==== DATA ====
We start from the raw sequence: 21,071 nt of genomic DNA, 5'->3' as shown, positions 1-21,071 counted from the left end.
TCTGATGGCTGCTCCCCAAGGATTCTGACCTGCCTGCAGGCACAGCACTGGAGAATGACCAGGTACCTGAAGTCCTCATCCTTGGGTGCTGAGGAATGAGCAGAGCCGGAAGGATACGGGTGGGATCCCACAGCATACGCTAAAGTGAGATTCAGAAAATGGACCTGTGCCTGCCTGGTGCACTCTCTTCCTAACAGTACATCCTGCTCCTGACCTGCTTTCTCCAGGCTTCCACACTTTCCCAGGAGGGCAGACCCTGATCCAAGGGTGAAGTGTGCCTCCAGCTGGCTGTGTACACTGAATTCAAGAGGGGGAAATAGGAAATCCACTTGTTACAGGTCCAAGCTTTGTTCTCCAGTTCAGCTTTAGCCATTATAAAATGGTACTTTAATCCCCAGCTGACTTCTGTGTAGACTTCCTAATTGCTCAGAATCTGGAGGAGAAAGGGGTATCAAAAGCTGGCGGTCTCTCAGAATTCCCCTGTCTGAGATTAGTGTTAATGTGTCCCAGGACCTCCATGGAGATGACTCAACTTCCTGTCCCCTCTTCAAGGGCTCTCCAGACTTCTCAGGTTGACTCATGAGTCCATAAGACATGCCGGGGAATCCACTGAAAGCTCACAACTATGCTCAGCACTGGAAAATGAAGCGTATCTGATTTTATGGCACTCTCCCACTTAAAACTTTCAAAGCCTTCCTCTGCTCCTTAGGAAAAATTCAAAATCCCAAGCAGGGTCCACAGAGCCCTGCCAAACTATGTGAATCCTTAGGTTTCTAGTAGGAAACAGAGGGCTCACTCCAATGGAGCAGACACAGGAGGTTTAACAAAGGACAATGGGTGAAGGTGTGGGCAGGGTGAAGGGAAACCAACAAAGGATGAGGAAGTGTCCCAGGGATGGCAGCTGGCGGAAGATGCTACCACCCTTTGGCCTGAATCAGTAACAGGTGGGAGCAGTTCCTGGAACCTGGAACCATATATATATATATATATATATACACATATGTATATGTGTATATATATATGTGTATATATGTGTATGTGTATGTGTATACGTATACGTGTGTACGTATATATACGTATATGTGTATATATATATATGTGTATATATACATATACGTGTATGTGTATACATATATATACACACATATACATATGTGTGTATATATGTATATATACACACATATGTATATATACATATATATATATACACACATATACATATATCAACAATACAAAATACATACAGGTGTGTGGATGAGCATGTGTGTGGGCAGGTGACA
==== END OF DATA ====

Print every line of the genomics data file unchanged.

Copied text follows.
We start from the raw sequence: 21,071 nt of genomic DNA, 5'->3' as shown, positions 1-21,071 counted from the left end.
TCTGATGGCTGCTCCCCAAGGATTCTGACCTGCCTGCAGGCACAGCACTGGAGAATGACCAGGTACCTGAAGTCCTCATCCTTGGGTGCTGAGGAATGAGCAGAGCCGGAAGGATACGGGTGGGATCCCACAGCATACGCTAAAGTGAGATTCAGAAAATGGACCTGTGCCTGCCTGGTGCACTCTCTTCCTAACAGTACATCCTGCTCCTGACCTGCTTTCTCCAGGCTTCCACACTTTCCCAGGAGGGCAGACCCTGATCCAAGGGTGAAGTGTGCCTCCAGCTGGCTGTGTACACTGAATTCAAGAGGGGGAAATAGGAAATCCACTTGTTACAGGTCCAAGCTTTGTTCTCCAGTTCAGCTTTAGCCATTATAAAATGGTACTTTAATCCCCAGCTGACTTCTGTGTAGACTTCCTAATTGCTCAGAATCTGGAGGAGAAAGGGGTATCAAAAGCTGGCGGTCTCTCAGAATTCCCCTGTCTGAGATTAGTGTTAATGTGTCCCAGGACCTCCATGGAGATGACTCAACTTCCTGTCCCCTCTTCAAGGGCTCTCCAGACTTCTCAGGTTGACTCATGAGTCCATAAGACATGCCGGGGAATCCACTGAAAGCTCACAACTATGCTCAGCACTGGAAAATGAAGCGTATCTGATTTTATGGCACTCTCCCACTTAAAACTTTCAAAGCCTTCCTCTGCTCCTTAGGAAAAATTCAAAATCCCAAGCAGGGTCCACAGAGCCCTGCCAAACTATGTGAATCCTTAGGTTTCTAGTAGGAAACAGAGGGCTCACTCCAATGGAGCAGACACAGGAGGTTTAACAAAGGACAATGGGTGAAGGTGTGGGCAGGGTGAAGGGAAACCAACAAAGGATGAGGAAGTGTCCCAGGGATGGCAGCTGGCGGAAGATGCTACCACCCTTTGGCCTGAATCAGTAACAGGTGGGAGCAGTTCCTGGAACCTGGAACCATATATATATATATATATATATACACATATGTATATGTGTATATATATATGTGTATATATGTGTATGTGTATGTGTATACGTATACGTGTGTACGTATATATACGTATATGTGTATATATATATATGTGTATATATACATATACGTGTATGTGTATACATATATATACACACATATACATATGTGTGTATATATGTATATATACACACATATGTATATATACATATATATATATACACACATATACATATATCAACAATACAAAATACATACAGGTGTGTGGATGAGCATGTGTGTGGGCAGGTGACA